My thoughts – This book confused me.  In the early part of the book there is so much discussion of the main character’s breasts that for a while I was wondering if this was supposed to be satire and I was just missing the humor. 

The other thing that is almost completely left out is what this cure that everyone is fighting over is.  There is a page that gives a cursory discussion of it but really doesn’t even attempt to make a scientific case.  It is mostly –  There’s a cure.  We have it.  Moving on.

There are attempts at character development that just drop into the story at weird times.  The characters go off on long discussions about their deepest darkest secrets that seemed totally irrelevant to the story.  These are interesting but stop the forward progress of the story cold.

The idea is interesting but could have been better executed.

I received this book from IRead Book Tours to review.  Here is the rest of the tour to see if they agree with my assessment or if I totally missed the charm of the book.

May 12 – Peeking Between the Pages – review / giveaway
May 13 – Every Free Chance Book Reviews – review / giveaway
May 14 – Bound 4 Escape – review
May 15 – Reviews From The Heart – review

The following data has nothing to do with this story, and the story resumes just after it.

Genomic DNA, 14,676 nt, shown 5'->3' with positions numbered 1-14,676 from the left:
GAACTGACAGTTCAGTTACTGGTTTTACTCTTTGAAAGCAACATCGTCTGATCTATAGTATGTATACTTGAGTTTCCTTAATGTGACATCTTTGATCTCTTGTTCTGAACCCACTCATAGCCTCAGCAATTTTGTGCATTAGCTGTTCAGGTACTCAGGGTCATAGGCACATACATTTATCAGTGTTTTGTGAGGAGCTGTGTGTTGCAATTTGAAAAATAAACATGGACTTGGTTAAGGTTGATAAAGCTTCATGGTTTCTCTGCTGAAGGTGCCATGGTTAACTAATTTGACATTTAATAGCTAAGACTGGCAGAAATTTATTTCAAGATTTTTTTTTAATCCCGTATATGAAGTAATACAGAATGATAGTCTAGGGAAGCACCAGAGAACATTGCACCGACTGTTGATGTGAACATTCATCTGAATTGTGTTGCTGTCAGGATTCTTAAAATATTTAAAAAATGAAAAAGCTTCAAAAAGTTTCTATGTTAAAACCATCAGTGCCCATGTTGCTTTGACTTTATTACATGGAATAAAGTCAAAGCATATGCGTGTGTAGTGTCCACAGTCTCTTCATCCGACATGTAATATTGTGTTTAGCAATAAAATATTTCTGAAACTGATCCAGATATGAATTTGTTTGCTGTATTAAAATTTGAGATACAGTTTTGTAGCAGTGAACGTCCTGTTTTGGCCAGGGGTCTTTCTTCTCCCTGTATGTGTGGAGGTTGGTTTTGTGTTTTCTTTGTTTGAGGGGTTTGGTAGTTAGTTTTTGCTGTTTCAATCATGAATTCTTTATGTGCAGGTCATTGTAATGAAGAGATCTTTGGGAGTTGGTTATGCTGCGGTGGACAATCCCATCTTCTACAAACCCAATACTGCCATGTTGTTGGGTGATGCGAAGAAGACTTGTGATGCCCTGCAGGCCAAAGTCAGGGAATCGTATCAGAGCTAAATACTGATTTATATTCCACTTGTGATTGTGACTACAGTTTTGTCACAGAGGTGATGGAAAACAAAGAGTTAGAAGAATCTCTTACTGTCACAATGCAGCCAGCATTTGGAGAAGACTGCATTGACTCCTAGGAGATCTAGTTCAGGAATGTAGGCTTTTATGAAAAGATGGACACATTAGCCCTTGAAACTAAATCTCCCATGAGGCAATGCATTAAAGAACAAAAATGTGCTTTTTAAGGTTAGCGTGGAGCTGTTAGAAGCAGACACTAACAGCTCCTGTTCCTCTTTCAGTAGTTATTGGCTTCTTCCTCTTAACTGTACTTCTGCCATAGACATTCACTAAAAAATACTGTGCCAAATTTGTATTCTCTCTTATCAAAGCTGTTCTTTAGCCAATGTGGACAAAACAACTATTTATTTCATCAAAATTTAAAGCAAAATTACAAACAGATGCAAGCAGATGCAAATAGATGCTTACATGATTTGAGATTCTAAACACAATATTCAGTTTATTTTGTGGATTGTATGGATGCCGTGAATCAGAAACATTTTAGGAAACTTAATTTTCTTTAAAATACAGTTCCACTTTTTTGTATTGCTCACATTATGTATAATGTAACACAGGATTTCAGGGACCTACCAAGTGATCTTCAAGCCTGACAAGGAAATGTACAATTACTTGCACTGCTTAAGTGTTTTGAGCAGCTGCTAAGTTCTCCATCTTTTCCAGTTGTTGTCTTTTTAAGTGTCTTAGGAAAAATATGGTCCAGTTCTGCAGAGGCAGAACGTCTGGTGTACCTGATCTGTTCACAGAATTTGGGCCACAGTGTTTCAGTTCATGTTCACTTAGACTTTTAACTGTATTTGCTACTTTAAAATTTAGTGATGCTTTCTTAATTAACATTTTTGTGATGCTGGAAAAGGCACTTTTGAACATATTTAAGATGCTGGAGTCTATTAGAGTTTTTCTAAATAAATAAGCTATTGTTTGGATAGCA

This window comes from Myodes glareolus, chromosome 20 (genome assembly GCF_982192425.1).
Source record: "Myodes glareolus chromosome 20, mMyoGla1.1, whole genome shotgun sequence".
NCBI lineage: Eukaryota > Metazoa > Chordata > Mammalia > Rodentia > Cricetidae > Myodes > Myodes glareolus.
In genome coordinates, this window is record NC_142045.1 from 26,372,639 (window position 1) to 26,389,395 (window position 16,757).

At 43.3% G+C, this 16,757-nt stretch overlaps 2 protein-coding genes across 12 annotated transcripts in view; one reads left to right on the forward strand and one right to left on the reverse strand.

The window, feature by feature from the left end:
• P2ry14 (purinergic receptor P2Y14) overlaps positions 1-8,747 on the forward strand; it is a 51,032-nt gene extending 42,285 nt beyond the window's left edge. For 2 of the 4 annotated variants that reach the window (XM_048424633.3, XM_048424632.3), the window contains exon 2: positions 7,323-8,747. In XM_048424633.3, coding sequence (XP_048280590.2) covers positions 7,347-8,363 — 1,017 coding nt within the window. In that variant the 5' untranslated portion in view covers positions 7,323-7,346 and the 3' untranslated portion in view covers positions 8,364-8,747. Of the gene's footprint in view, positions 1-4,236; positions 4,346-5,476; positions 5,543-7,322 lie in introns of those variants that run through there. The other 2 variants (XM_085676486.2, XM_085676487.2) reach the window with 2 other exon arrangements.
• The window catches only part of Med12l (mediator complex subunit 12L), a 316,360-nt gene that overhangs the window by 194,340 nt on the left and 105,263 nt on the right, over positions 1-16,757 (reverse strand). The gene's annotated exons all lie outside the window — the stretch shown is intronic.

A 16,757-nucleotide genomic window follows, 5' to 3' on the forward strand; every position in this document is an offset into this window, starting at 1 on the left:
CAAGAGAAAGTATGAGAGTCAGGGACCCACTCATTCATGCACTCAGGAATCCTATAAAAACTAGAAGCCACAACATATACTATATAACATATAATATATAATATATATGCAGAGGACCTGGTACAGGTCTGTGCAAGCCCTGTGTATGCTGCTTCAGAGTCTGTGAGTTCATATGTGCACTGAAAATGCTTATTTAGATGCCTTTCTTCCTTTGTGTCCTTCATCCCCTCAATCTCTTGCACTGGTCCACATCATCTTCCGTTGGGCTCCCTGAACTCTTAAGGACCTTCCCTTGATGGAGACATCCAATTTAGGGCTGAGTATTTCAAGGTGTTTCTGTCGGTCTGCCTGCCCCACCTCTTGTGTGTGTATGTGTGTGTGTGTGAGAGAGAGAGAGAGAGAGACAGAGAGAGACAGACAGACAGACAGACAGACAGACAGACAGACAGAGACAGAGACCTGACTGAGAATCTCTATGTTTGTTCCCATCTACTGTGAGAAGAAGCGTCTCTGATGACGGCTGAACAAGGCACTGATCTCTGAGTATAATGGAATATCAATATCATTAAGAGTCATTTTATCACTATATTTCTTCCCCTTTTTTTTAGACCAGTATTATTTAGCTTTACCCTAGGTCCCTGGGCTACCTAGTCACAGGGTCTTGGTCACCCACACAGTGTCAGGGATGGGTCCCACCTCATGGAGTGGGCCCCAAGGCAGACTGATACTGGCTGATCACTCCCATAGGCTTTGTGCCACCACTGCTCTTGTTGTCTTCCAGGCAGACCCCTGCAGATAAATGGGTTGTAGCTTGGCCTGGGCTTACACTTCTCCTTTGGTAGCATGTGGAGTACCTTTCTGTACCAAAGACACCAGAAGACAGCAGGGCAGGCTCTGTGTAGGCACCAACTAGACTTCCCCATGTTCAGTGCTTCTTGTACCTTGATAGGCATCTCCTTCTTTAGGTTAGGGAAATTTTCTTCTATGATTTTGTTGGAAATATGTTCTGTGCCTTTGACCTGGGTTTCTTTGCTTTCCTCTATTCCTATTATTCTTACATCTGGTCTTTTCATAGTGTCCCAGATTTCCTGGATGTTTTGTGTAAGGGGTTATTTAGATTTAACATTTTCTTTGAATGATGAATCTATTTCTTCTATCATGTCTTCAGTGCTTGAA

May 16 – Omnimystery News – guest post
May 19 – Based on a True Story… – review / giveaway
May 20 – Back Porchervations – review
May 21 – Hezzi-D’s Books and Cooks – review
May 22 – A Blue Million Books – book spotlight / author interview
May 23 – The Pen and Muse Book Reviews – author interview
May 26 – Bookaholics Must Read – review
May 27 – Rockin’ Book Reviews – review
May 28 – Let’s Talk About Books – review
May 29 – The Things We Read – review
May 30 – Views From the Countryside – review
June 2 – A Nook of Blankets and Books – review
June 3 – Omnimystery News – author interview
June 4 – By Book or By Crook – review
June 5 – All Things Bookie – review
June 6 – Lizzie in Wonderland – review
June 9 – Brooke Blogs – review / author interview
June 10 – Book Loving Hippo – review / guest post
June 11 – Peggy Ann’s Post – review / giveaway
June 12 – Back Porchervations – guest post